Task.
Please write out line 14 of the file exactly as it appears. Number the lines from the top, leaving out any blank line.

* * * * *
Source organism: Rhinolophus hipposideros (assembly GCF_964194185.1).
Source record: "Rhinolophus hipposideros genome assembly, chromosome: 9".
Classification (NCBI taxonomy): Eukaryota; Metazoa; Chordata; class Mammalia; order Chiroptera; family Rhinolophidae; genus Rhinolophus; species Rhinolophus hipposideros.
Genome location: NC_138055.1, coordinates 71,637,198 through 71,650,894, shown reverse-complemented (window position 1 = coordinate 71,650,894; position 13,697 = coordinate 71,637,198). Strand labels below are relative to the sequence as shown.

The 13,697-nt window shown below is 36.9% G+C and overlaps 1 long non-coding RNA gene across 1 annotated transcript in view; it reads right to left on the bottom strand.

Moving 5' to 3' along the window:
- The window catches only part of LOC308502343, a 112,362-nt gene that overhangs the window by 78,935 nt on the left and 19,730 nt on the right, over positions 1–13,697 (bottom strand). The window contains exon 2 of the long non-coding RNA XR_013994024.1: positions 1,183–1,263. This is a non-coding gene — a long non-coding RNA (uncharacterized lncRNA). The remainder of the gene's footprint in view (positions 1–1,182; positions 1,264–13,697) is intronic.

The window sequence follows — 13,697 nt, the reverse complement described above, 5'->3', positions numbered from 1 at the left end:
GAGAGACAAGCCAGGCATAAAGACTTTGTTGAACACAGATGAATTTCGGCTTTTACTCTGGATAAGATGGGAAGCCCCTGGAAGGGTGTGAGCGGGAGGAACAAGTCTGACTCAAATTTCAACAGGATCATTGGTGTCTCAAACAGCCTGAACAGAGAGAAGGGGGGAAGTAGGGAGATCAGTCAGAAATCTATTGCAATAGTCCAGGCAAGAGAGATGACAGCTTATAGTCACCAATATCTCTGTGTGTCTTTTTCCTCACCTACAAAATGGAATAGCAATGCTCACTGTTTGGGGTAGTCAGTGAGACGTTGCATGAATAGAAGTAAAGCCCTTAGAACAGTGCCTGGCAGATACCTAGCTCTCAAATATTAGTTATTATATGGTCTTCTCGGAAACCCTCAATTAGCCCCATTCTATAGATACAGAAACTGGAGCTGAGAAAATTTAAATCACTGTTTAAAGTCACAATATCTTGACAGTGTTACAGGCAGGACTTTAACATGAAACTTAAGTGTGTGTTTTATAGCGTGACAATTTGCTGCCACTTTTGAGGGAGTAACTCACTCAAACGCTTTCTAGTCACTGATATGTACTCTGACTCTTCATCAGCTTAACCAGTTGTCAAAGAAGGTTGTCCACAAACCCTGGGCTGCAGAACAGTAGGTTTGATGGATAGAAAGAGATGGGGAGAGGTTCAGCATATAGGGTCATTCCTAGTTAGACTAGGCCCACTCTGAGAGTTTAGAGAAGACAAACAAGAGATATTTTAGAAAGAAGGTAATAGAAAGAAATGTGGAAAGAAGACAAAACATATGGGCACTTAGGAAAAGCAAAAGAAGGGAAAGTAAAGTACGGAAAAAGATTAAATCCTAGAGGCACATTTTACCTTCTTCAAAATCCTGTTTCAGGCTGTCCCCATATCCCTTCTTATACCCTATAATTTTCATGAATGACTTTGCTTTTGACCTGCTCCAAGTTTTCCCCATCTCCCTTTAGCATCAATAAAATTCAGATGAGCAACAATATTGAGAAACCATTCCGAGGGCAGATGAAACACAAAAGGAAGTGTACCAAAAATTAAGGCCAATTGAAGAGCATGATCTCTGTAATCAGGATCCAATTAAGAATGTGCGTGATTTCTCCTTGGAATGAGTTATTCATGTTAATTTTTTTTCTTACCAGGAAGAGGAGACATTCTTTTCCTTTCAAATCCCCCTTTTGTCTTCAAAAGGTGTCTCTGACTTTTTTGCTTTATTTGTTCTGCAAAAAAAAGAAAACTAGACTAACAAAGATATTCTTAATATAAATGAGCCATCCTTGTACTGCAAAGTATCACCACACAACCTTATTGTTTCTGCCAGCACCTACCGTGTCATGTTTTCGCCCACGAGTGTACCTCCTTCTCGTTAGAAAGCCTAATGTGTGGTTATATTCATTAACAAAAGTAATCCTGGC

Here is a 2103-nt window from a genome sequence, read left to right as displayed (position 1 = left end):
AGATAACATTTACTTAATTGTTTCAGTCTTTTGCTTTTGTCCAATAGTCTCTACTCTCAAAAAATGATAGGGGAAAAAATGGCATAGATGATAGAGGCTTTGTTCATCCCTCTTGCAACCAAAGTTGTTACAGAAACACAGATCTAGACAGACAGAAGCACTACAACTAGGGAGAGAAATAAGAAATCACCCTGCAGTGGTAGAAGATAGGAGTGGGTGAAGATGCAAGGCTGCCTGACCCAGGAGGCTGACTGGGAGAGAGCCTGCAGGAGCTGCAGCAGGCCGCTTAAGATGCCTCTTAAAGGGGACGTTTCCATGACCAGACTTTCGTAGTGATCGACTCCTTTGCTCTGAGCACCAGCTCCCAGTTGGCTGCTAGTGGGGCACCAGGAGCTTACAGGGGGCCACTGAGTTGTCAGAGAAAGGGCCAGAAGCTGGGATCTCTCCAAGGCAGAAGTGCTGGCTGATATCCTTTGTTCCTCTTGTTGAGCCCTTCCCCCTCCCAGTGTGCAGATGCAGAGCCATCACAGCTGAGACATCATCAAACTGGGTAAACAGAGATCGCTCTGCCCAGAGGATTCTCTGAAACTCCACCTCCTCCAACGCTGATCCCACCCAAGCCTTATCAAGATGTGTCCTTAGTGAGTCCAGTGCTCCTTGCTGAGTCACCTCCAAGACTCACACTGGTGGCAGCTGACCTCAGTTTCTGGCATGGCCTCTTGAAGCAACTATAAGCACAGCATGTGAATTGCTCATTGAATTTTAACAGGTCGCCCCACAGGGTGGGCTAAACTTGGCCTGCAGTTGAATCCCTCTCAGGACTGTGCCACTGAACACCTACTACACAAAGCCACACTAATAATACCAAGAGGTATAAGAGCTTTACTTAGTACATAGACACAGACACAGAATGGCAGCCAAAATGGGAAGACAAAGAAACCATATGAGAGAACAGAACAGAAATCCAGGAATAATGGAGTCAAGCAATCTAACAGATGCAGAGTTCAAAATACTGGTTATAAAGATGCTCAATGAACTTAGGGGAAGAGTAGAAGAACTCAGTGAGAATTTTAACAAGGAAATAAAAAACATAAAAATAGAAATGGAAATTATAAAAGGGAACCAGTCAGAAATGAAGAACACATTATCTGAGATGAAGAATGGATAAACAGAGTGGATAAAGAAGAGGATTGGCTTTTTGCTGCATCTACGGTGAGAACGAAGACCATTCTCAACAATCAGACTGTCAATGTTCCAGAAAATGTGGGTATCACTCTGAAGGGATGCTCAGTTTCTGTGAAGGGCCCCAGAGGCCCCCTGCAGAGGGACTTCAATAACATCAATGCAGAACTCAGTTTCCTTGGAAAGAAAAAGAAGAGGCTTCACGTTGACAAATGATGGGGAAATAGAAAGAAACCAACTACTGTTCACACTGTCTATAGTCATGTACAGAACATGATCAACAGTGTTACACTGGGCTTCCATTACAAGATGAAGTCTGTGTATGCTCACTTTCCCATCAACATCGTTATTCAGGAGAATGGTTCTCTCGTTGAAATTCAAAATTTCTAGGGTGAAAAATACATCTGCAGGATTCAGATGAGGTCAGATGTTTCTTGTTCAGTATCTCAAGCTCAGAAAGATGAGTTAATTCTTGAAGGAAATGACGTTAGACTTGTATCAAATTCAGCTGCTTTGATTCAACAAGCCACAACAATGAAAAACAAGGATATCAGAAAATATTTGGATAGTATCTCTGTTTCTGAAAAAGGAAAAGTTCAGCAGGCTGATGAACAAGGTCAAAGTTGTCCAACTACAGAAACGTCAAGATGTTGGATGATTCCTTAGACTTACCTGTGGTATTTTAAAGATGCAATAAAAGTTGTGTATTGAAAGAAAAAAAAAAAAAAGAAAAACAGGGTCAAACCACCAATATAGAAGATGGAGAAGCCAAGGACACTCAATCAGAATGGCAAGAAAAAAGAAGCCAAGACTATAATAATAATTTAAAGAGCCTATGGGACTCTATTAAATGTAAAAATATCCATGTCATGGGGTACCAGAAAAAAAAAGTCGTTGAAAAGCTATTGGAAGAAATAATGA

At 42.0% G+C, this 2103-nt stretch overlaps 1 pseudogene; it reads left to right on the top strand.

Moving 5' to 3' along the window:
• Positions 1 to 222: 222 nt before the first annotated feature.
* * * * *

• Positions 1 to 222: 222 nt before the first annotated feature.